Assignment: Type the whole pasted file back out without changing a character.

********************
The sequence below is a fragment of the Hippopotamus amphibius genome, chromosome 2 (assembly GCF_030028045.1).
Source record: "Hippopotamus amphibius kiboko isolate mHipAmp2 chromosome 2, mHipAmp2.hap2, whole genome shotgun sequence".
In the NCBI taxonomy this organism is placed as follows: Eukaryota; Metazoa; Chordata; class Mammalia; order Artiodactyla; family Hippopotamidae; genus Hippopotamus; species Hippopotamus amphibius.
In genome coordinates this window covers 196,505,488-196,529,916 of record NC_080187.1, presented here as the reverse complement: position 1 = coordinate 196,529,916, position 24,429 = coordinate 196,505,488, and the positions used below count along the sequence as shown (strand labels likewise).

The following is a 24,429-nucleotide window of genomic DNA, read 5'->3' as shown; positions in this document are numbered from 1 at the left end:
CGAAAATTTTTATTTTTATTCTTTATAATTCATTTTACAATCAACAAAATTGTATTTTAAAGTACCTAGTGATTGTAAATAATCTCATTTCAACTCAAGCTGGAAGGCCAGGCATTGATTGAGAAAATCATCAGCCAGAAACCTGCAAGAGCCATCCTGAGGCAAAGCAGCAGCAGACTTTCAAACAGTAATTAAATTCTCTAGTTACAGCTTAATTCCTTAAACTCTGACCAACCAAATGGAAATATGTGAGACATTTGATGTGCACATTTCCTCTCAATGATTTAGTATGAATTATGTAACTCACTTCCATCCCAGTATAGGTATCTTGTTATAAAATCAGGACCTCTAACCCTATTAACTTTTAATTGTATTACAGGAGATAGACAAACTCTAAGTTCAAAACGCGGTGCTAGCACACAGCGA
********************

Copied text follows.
The sequence below is a fragment of the Hippopotamus amphibius genome, chromosome 2 (assembly GCF_030028045.1).
Source record: "Hippopotamus amphibius kiboko isolate mHipAmp2 chromosome 2, mHipAmp2.hap2, whole genome shotgun sequence".
In the NCBI taxonomy this organism is placed as follows: Eukaryota; Metazoa; Chordata; class Mammalia; order Artiodactyla; family Hippopotamidae; genus Hippopotamus; species Hippopotamus amphibius.
In genome coordinates this window covers 196,505,488-196,529,916 of record NC_080187.1, presented here as the reverse complement: position 1 = coordinate 196,529,916, position 24,429 = coordinate 196,505,488, and the positions used below count along the sequence as shown (strand labels likewise).

The following is a 24,429-nucleotide window of genomic DNA, read 5'->3' as shown; positions in this document are numbered from 1 at the left end:
CGAAAATTTTTATTTTTATTCTTTATAATTCATTTTACAATCAACAAAATTGTATTTTAAAGTACCTAGTGATTGTAAATAATCTCATTTCAACTCAAGCTGGAAGGCCAGGCATTGATTGAGAAAATCATCAGCCAGAAACCTGCAAGAGCCATCCTGAGGCAAAGCAGCAGCAGACTTTCAAACAGTAATTAAATTCTCTAGTTACAGCTTAATTCCTTAAACTCTGACCAACCAAATGGAAATATGTGAGACATTTGATGTGCACATTTCCTCTCAATGATTTAGTATGAATTATGTAACTCACTTCCATCCCAGTATAGGTATCTTGTTATAAAATCAGGACCTCTAACCCTATTAACTTTTAATTGTATTACAGGAGATAGACAAACTCTAAGTTCAAAACGCGGTGCTAGCACACAGCGA